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Rocking 4th Grade Science Experiment
Rocking 4th Grade Science Experiment
Posted on 01/13/2022
Learning at Black Mountain Elementary is a rock solid foundation for educational success. Fourth graders in Ms. Sarah Harris’ class spent time on Friday shaking up an experiment to learn more about erosion.By: Breanna Hensley
BCS Communications Dept.

Learning at Black Mountain Elementary is a rock solid foundation for educational success. Fourth graders in Ms. Sarah Harris’ class spent time on Friday shaking up an experiment to learn more about erosion.

“The lesson is called ‘Will a Mountain Last Forever,’” explained Ms. Harris. “Students are seeing that over time rocks at the top of a mountain may start out being jagged, but with erosion and weathering they will become more rounded.”

In teams of two, the children colored two sugar cubes (symbolizing rocks) before placing them in a plastic container. Then, they took turns vigorously shaking the cubes inside the container. After several rounds students evaluated changes to the look, feel, and size of the cubes.

In the beginning, students thought the sugar would behave differently, but they were amazed by what actually happened.

“I thought the sugar would turn to sand, but they stayed almost the exact same shape,” stated fourth grader Wyatt McSwain. “I learned that if rocks fall down a cliff, they won't break down into pebbles. The rock will stay close to their original shape and size.”

This energetic class enjoyed the process of the experiment. Each group even got creative with how they shook the container.

“I enjoyed shaking the container. My partner, Maddie Hensley and I, would jump up and down to try hard to break the cubes,” said fourth grader Maddie Boone. “I thought it would do a lot more than it did. I expected the cubes to break, but they didn’t!”

Students found that even small cubes took a lot of effort to weather down, which gave them respect for the erosion of large boulders. Next time students pick up a rock, they may think a little differently about how it came to be.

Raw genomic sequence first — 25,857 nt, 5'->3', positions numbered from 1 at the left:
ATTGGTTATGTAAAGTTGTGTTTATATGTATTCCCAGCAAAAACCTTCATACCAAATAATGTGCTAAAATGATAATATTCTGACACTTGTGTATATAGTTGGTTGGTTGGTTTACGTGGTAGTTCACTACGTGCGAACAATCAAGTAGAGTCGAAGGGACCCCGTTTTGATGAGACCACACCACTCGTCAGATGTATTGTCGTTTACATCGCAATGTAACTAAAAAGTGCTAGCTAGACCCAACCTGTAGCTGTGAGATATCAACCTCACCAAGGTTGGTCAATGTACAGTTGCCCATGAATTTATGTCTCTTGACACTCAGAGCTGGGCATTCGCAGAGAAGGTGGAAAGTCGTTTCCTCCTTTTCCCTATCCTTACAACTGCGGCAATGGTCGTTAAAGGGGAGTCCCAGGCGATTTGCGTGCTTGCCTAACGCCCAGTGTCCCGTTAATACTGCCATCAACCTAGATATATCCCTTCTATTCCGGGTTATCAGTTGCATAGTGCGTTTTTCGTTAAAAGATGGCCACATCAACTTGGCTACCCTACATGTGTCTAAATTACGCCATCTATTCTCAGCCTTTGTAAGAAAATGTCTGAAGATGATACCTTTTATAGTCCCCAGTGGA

“They will remember this experience when they see a rock,” said Ms. Harris. “Many will think back to this activity and know why the rock looks and feels the way it does.”Learning at Black Mountain Elementary is a rock solid foundation for educational success. Fourth graders in Ms. Sarah Harris’ class spent time on Friday shaking up an experiment to learn more about erosion.


Buncombe County Schools is in the process of reviewing its website to ensure compliance with Section 504 of the Rehabilitation Act and Title II of the Americans with Disabilities Act. Buncombe County Schools does not discriminate on the basis of sex in its education programs or activities and is required by Title IX of the Education Amendments Act of 1972 and federal regulations to not discriminate in such a manner. This requirement extends to admission and employment. Inquiries about the application of Title IX and its implementing federal regulations may be referred to the Title IX Coordinator and/or the Assistant Secretary for Civil Rights in the Office for Civil Rights at the U.S. Department of Education. The Title IX Coordinator's contact information is: Shanon Martin, [email protected], 828-255-5918, 175 Bingham Road, Asheville, NC 28806.

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